Medieval Scribes’ Complaints: Halloween Edition CONTINUED

[Note: The Fabulous SP Festus provides us with another post about scribal complaints. His two first posts are here and here.]

We left the previous post with some of the comparative evidence for ghosts on the floor. There are certain issues with the concept, easy to enumerate but harder to rationalize. How will ghosts on the floor appear to the living? Slithering like snakes? Just lying there like ill-behaved pets? Again, ghosts are traditionally quick to anger. Given their mortal origins, might they not take offense at having to grub food from the floor as opposed to food politely offered in dishes (cf. pets, above)? Fascinating though such issues be, more important to establish that ghosts were on the floor. The Festus evidence with the gloss does seem to establish it. But is there more? Oh yes. Oh my yes.

roman-death-mosaic

Here’s a passage from the Elder Pliny’s great encyclopedia, first century AD.:

“Also, food which fell from the diner’s hand was returned to the table at least during the courses, and they forbade, for the sake of cleanliness, blowing dirt off it; too, there are auguries connected, i.e. what the diner who dropped the food was saying or thinking would come to pass — the most dire of which would be if this happened to a pontiff at a formal dinner. In all events, putting it back on the table and burning it for the Lar counted as expiation.”

Pliny the Elder, Historia Naturalis, 28.27

cibus etiam e manu prolapsus reddebatur utique per mensas, vetabantque munditiarum causa deflare, et sunt condita auguria, quid loquenti cogitantive id acciderit, inter execratissima, si pontifici accidat dicis causa epulanti. in mensa utique id reponi adolerique ad Larem piatio est.

This passage gives us two important pieces of information. Burning it on the table solves the issue of ghosts annoyed by eating it on the floor.  And the Lar, more usually known in the plural Lares was provably a family ancestor as the Lar familiaris.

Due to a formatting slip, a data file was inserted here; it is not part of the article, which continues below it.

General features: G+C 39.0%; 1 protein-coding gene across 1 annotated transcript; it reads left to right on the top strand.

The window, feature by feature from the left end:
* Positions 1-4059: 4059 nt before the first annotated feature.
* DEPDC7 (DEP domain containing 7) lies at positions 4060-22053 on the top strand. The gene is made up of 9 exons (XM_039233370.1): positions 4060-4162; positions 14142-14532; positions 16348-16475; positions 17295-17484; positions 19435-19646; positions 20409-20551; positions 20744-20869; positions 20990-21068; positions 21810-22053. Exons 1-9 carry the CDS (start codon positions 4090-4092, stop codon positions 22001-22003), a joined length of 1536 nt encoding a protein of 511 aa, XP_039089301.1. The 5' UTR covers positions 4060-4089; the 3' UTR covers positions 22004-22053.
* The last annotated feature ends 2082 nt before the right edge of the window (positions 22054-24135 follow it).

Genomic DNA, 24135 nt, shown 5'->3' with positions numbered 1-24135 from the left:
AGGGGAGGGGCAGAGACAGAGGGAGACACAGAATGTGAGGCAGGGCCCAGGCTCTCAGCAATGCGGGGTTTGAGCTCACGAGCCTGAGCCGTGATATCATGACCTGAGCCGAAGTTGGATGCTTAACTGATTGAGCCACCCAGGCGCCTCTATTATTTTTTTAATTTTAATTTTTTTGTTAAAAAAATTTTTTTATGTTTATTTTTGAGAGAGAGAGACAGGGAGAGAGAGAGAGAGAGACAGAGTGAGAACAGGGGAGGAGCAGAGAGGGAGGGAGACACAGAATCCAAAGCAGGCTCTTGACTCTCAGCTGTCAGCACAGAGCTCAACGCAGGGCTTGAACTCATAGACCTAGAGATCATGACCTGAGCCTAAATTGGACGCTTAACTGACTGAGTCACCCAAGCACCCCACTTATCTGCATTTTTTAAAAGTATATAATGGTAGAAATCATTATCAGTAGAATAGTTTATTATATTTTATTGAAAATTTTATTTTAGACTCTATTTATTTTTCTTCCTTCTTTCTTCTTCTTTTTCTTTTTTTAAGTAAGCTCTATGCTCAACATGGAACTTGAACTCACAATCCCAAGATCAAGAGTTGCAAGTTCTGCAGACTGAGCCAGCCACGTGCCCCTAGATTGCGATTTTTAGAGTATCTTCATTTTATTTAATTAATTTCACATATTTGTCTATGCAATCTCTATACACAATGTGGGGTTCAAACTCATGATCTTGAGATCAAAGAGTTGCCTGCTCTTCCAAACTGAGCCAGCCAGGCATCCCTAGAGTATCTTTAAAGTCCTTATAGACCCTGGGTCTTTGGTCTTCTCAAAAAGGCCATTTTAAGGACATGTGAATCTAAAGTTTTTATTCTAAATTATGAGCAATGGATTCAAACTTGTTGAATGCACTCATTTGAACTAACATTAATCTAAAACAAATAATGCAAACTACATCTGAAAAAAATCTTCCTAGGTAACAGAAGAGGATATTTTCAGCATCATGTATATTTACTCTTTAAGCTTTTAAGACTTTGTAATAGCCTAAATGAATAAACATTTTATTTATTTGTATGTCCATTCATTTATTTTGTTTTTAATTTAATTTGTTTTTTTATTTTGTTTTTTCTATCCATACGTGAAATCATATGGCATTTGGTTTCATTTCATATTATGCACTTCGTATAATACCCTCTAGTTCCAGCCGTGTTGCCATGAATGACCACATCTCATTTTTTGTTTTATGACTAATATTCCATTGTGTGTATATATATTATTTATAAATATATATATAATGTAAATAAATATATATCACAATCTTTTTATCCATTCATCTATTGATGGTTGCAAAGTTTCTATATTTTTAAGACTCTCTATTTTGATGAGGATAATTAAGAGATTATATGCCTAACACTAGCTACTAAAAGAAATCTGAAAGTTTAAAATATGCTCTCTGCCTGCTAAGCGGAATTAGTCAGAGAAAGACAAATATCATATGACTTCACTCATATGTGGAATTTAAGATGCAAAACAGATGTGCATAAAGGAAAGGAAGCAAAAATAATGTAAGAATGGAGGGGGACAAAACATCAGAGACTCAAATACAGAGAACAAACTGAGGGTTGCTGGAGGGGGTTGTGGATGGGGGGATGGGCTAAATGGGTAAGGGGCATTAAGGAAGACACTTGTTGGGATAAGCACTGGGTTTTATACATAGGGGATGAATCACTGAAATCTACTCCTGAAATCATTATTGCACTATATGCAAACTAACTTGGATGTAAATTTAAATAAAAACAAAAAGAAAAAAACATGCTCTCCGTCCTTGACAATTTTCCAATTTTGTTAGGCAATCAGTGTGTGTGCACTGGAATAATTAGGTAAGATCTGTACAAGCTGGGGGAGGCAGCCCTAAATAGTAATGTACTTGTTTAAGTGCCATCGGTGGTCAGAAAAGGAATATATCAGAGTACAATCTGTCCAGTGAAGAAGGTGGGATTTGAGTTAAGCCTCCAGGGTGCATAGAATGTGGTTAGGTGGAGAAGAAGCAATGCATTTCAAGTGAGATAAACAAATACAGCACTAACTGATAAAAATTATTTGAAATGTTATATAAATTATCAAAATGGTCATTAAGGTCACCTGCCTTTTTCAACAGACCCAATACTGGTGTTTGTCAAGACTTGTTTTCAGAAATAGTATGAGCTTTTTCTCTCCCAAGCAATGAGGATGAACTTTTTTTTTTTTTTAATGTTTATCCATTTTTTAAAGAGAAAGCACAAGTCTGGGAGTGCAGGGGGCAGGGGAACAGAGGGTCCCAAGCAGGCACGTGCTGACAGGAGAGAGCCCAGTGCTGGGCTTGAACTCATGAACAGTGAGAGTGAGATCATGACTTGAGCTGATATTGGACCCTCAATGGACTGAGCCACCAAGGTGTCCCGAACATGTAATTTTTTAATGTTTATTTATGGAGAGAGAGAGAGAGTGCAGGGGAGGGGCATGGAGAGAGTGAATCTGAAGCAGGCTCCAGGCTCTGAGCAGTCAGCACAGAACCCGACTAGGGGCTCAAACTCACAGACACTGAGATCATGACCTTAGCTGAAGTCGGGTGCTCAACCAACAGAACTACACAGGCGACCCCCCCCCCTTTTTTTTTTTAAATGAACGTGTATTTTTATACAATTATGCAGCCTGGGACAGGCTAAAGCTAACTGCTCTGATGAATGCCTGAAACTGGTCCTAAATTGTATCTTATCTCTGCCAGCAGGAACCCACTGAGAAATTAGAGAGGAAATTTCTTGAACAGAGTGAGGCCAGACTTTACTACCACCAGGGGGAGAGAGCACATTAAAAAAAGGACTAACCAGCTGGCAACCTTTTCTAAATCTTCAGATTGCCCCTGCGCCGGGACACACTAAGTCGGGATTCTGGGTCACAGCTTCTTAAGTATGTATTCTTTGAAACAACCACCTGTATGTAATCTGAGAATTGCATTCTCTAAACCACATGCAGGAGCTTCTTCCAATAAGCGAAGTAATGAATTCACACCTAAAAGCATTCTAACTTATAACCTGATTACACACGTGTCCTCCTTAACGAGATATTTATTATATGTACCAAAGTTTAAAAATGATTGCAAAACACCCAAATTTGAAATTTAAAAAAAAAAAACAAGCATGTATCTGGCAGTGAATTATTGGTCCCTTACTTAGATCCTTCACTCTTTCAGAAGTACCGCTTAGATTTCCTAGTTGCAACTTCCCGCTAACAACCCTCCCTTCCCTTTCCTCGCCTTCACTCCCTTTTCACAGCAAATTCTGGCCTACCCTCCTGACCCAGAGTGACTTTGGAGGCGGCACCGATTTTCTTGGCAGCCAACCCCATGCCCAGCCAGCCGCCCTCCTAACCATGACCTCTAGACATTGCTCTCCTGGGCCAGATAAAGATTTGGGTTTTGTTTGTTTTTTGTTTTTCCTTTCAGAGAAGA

Armed with this information we can examine a classic ghost festival, the Lemuria, which took place on three days: May 9, 11, 13. It appears in the oldest Roman calendars, meaning it originally was rural and may even predate the traditional founding of Rome (753 BC). The early first century AD poet Ovid in his incomplete Fasti, a descriptive poem of the Roman calendar, offers this:

“When midnight has come and lends silence to sleep, and dogs and all ye varied fowls are hushed, the worshipper who bears the olden rite in mind and fears the gods arises; no knots constrict his feet; and he makes a sign with his thumb in the middle of his closed fingers,a lest in his silence an unsubstantial shade should meet him. And after washing his hands clean in spring water, he turns, and first he receives black beans and throws them away with face averted; but while he throws them, he says: “These I cast; with these beans I redeem me and mine.” This he says nine times, without looking back: the shade is thought to gather the beans, and to follow unseen behind. Again he touches water, and clashes Temesan bronze, and asks the shade to go out of his house. When he has said nine times, “Ghosts (Manes) of my fathers, go forth!” he looks back, and thinks that he has duly performed the sacred rites.”

Ovid, Fasti, 5.429-44, Frazer translation.

nox ubi iam media est somnoque silentia praebet,
et canis et variae conticuistis aves,
ille memor veteris ritus timidusque deorum
surgit (habent gemini vincula nulla pedes)
signaque dat digitis medio cum pollice iunctis,
occurrat tacito ne levis umbra sibi.
cumque manus puras fontana perluit unda,
vertitur et nigras accipit ante fabas
aversusque iacit; sed dum iacit, ‘haec ego mitto,
his’ inquit ‘redimo meque meosque fabis.’
hoc novies dicit nec respicit: umbra putatur
 colligere et nullo terga vidente sequi.
rursus aquam tangit Temesacaque concrepat aera
et rogat, ut tectis exeat umbra suis.
cum dixit novies ‘Manes exite paterni,’
respicit et pure sacra peracta putat.